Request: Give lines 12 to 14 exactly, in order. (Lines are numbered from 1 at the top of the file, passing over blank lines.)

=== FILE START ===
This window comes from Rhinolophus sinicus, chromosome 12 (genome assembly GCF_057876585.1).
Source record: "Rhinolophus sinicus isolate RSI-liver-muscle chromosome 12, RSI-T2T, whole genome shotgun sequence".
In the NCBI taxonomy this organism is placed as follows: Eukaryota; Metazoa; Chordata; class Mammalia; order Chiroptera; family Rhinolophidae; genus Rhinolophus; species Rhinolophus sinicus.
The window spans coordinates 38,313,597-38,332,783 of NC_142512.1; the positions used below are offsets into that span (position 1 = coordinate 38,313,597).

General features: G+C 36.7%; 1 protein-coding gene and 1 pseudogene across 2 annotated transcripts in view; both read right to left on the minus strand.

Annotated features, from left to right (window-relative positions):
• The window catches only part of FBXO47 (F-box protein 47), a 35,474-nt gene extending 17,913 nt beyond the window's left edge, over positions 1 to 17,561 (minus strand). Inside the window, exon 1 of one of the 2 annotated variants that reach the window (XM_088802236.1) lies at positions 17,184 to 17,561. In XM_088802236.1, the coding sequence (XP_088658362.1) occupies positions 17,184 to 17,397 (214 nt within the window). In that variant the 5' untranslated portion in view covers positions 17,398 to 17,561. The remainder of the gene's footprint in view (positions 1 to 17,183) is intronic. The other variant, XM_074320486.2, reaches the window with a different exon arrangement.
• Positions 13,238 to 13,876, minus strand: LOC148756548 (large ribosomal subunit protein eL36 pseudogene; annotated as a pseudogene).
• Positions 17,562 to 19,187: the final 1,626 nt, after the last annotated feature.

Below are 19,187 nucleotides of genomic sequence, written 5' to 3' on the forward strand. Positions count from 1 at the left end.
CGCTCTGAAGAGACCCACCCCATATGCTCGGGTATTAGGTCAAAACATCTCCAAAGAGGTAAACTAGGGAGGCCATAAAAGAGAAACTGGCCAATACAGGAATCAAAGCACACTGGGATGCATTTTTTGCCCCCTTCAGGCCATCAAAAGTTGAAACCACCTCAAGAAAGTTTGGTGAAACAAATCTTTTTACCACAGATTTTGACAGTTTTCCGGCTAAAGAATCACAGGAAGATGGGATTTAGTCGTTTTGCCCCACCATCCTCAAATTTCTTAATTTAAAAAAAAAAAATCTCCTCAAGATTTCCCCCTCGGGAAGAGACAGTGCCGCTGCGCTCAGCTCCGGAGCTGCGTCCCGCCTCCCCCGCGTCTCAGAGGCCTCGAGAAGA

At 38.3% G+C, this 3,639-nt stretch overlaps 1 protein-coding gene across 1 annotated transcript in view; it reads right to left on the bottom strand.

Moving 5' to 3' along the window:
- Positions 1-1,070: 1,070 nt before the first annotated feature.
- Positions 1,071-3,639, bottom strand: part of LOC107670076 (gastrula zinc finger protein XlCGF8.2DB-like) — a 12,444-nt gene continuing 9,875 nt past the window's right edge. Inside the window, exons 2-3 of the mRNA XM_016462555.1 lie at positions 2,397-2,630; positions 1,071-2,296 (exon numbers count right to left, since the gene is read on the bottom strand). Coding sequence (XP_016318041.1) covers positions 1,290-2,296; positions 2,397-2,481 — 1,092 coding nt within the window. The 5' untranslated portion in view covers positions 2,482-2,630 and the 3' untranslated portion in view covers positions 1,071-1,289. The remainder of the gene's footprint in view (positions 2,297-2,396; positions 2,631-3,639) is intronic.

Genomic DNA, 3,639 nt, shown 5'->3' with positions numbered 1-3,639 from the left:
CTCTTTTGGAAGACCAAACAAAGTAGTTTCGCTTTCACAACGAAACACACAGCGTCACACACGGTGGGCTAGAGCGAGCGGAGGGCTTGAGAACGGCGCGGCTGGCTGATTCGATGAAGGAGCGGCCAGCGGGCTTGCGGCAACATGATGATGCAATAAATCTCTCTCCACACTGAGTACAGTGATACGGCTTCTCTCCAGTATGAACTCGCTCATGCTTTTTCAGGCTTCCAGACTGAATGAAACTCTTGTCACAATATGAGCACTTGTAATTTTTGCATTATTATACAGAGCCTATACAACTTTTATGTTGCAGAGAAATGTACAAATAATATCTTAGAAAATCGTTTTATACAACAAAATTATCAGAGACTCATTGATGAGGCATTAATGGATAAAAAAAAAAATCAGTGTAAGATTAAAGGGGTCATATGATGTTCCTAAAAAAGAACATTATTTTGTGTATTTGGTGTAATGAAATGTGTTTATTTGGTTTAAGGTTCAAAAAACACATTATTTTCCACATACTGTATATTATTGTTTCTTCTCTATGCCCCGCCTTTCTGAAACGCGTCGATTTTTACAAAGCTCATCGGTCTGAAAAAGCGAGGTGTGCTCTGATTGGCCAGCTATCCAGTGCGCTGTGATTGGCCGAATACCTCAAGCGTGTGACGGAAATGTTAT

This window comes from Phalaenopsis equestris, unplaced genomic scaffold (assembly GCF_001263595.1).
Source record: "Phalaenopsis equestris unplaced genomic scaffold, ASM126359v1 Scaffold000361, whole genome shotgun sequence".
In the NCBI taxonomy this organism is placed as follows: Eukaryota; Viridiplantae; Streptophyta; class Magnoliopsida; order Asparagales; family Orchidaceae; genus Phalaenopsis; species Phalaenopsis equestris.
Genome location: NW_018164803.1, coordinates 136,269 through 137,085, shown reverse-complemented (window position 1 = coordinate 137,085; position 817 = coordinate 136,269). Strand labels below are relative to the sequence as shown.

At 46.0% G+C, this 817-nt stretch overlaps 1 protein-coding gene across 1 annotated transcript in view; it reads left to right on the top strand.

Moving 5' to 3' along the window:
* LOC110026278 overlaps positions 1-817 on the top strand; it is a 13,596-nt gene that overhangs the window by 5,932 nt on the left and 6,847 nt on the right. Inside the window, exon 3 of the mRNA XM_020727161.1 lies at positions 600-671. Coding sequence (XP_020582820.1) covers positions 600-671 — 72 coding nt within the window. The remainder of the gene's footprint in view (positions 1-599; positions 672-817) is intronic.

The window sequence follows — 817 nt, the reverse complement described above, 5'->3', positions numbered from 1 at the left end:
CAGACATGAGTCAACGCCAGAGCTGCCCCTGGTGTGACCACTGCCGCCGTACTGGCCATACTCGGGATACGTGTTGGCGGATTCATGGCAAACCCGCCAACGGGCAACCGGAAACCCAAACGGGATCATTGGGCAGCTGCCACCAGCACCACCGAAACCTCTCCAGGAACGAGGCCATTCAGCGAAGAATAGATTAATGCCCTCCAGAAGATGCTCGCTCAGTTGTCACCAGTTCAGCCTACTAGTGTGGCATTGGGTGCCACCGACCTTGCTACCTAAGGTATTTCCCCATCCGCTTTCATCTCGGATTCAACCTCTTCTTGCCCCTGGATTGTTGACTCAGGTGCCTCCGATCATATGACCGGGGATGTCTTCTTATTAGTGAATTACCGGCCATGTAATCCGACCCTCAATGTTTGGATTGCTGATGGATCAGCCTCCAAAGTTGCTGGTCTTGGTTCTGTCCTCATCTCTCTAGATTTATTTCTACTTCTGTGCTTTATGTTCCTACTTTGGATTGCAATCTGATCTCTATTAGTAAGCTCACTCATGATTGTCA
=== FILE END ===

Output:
At 38.3% G+C, this 3,639-nt stretch overlaps 1 protein-coding gene across 1 annotated transcript in view; it reads right to left on the bottom strand.

Moving 5' to 3' along the window:
- Positions 1-1,070: 1,070 nt before the first annotated feature.